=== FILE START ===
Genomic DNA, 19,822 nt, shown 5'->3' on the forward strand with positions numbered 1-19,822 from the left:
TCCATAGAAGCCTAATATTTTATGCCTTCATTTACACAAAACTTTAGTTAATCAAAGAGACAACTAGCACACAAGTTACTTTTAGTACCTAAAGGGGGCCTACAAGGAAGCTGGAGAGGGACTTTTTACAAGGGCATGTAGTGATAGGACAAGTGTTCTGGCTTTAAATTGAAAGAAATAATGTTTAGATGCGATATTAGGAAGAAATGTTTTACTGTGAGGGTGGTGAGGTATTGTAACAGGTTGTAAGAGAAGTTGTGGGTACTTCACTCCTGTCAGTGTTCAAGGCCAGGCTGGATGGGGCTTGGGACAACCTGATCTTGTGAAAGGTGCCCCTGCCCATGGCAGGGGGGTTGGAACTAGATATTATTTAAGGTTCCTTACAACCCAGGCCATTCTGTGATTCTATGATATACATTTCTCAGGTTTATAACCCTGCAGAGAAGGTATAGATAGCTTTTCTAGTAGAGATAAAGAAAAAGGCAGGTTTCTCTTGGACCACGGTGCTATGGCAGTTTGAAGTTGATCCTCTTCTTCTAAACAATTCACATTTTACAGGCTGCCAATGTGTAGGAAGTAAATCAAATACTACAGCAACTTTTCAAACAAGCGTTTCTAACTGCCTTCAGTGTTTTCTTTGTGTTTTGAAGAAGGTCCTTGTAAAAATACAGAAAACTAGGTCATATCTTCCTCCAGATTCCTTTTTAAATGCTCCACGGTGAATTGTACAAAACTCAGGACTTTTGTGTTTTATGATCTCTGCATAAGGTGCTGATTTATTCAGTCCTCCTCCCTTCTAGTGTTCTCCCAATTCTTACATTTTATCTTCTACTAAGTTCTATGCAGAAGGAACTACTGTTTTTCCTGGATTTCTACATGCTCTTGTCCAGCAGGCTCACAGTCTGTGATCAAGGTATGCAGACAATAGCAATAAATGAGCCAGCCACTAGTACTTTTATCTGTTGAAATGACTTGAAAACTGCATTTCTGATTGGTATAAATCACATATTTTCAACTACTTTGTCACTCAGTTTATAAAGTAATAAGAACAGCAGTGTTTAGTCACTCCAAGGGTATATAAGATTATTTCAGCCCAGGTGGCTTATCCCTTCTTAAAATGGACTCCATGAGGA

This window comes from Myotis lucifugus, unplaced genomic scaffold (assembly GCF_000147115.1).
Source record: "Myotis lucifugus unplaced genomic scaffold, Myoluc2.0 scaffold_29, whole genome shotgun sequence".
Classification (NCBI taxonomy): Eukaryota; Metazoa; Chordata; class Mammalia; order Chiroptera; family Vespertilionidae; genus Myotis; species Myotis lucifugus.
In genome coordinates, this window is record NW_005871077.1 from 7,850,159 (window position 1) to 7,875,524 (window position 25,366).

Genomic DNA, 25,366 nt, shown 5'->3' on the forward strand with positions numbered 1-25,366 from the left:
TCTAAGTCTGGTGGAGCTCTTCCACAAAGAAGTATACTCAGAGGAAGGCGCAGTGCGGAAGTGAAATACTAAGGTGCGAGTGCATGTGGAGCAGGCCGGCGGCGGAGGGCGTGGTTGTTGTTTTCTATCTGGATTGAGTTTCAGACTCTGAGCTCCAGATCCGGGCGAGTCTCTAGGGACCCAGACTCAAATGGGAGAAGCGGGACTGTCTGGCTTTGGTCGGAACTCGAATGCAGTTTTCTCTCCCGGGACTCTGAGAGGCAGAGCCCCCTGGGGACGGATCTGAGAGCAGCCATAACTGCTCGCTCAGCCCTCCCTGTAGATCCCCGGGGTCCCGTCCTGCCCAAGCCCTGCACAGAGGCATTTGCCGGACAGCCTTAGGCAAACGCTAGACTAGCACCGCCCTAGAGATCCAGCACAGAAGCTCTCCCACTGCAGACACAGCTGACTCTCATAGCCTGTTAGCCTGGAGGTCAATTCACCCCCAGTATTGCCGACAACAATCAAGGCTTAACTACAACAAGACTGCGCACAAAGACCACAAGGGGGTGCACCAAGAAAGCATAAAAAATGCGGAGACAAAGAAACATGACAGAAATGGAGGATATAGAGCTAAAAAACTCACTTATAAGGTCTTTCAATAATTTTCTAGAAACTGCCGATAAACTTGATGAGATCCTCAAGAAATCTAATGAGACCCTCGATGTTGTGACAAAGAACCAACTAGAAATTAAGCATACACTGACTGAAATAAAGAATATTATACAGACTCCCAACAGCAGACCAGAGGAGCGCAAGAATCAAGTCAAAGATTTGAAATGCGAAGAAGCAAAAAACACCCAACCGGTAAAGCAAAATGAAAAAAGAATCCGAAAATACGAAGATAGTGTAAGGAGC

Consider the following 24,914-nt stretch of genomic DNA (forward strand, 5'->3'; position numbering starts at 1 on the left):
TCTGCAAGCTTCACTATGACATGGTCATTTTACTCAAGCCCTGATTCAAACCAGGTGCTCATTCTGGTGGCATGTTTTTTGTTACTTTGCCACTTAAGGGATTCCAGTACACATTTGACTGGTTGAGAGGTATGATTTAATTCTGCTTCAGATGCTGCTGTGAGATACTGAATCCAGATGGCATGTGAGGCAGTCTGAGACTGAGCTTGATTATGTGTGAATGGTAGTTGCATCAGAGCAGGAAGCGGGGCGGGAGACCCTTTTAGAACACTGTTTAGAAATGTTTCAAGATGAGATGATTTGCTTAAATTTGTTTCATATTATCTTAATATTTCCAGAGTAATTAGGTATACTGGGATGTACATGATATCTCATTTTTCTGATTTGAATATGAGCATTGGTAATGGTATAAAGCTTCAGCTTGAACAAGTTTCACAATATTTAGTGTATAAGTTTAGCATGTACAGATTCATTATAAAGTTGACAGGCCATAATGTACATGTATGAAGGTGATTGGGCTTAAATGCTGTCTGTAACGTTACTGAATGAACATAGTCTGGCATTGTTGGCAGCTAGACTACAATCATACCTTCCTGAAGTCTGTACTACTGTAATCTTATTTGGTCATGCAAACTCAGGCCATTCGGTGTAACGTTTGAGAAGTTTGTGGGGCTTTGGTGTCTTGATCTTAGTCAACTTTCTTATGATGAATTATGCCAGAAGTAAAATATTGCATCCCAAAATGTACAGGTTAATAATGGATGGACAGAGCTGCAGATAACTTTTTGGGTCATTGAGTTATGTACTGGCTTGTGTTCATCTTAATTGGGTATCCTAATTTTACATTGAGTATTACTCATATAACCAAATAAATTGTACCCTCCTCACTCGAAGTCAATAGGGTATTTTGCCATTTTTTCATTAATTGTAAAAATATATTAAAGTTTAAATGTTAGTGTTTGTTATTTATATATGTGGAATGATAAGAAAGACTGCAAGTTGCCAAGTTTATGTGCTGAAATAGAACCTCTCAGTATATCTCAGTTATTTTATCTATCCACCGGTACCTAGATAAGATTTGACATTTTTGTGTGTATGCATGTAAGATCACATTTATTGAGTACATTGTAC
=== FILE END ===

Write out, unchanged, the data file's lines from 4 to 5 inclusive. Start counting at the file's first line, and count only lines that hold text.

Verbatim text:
Source record: "Myotis lucifugus unplaced genomic scaffold, Myoluc2.0 scaffold_29, whole genome shotgun sequence".
Classification (NCBI taxonomy): Eukaryota; Metazoa; Chordata; class Mammalia; order Chiroptera; family Vespertilionidae; genus Myotis; species Myotis lucifugus.